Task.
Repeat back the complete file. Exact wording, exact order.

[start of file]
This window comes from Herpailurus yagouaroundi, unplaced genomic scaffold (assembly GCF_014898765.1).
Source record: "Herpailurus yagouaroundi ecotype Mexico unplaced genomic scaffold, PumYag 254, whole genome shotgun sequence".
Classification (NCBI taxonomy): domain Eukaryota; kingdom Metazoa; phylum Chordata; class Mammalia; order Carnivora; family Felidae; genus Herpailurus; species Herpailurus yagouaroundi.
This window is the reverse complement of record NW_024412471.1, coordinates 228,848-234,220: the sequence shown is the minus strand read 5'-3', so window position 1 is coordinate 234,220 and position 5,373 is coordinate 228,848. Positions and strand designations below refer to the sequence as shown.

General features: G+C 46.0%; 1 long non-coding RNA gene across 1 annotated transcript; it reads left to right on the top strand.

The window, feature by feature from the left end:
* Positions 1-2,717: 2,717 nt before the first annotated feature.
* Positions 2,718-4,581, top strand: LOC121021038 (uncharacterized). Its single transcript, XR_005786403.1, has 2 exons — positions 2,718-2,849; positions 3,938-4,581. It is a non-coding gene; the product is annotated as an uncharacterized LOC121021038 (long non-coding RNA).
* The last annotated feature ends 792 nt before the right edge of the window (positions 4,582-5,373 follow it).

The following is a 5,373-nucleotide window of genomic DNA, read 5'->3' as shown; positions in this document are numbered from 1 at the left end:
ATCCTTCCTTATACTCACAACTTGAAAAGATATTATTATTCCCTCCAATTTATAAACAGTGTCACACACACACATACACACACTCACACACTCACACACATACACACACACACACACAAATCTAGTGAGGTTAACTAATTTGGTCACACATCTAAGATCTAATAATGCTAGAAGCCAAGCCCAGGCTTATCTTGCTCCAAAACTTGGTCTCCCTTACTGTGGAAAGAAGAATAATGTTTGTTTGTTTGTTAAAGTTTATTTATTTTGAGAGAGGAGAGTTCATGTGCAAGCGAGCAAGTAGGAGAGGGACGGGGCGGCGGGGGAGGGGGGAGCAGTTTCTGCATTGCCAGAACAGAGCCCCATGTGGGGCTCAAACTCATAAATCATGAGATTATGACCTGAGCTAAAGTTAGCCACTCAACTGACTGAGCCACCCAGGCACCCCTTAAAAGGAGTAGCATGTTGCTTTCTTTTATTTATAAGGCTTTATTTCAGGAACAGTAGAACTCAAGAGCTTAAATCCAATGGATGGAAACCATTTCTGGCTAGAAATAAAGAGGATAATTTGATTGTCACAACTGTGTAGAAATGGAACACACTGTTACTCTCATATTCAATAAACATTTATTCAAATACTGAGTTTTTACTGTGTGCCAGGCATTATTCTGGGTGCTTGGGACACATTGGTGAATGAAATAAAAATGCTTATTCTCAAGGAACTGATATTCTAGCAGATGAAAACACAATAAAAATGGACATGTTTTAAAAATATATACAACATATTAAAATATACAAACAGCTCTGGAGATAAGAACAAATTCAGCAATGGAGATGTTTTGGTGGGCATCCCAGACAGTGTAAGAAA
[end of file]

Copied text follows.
This window comes from Herpailurus yagouaroundi, unplaced genomic scaffold (assembly GCF_014898765.1).
Source record: "Herpailurus yagouaroundi ecotype Mexico unplaced genomic scaffold, PumYag 254, whole genome shotgun sequence".
Classification (NCBI taxonomy): domain Eukaryota; kingdom Metazoa; phylum Chordata; class Mammalia; order Carnivora; family Felidae; genus Herpailurus; species Herpailurus yagouaroundi.
This window is the reverse complement of record NW_024412471.1, coordinates 228,848-234,220: the sequence shown is the minus strand read 5'-3', so window position 1 is coordinate 234,220 and position 5,373 is coordinate 228,848. Positions and strand designations below refer to the sequence as shown.

General features: G+C 46.0%; 1 long non-coding RNA gene across 1 annotated transcript; it reads left to right on the top strand.

The window, feature by feature from the left end:
* Positions 1-2,717: 2,717 nt before the first annotated feature.
* Positions 2,718-4,581, top strand: LOC121021038 (uncharacterized). Its single transcript, XR_005786403.1, has 2 exons — positions 2,718-2,849; positions 3,938-4,581. It is a non-coding gene; the product is annotated as an uncharacterized LOC121021038 (long non-coding RNA).
* The last annotated feature ends 792 nt before the right edge of the window (positions 4,582-5,373 follow it).

The following is a 5,373-nucleotide window of genomic DNA, read 5'->3' as shown; positions in this document are numbered from 1 at the left end:
ATCCTTCCTTATACTCACAACTTGAAAAGATATTATTATTCCCTCCAATTTATAAACAGTGTCACACACACACATACACACACTCACACACTCACACACATACACACACACACACACAAATCTAGTGAGGTTAACTAATTTGGTCACACATCTAAGATCTAATAATGCTAGAAGCCAAGCCCAGGCTTATCTTGCTCCAAAACTTGGTCTCCCTTACTGTGGAAAGAAGAATAATGTTTGTTTGTTTGTTAAAGTTTATTTATTTTGAGAGAGGAGAGTTCATGTGCAAGCGAGCAAGTAGGAGAGGGACGGGGCGGCGGGGGAGGGGGGAGCAGTTTCTGCATTGCCAGAACAGAGCCCCATGTGGGGCTCAAACTCATAAATCATGAGATTATGACCTGAGCTAAAGTTAGCCACTCAACTGACTGAGCCACCCAGGCACCCCTTAAAAGGAGTAGCATGTTGCTTTCTTTTATTTATAAGGCTTTATTTCAGGAACAGTAGAACTCAAGAGCTTAAATCCAATGGATGGAAACCATTTCTGGCTAGAAATAAAGAGGATAATTTGATTGTCACAACTGTGTAGAAATGGAACACACTGTTACTCTCATATTCAATAAACATTTATTCAAATACTGAGTTTTTACTGTGTGCCAGGCATTATTCTGGGTGCTTGGGACACATTGGTGAATGAAATAAAAATGCTTATTCTCAAGGAACTGATATTCTAGCAGATGAAAACACAATAAAAATGGACATGTTTTAAAAATATATACAACATATTAAAATATACAAACAGCTCTGGAGATAAGAACAAATTCAGCAATGGAGATGTTTTGGTGGGCATCCCAGACAGTGTAAGAAA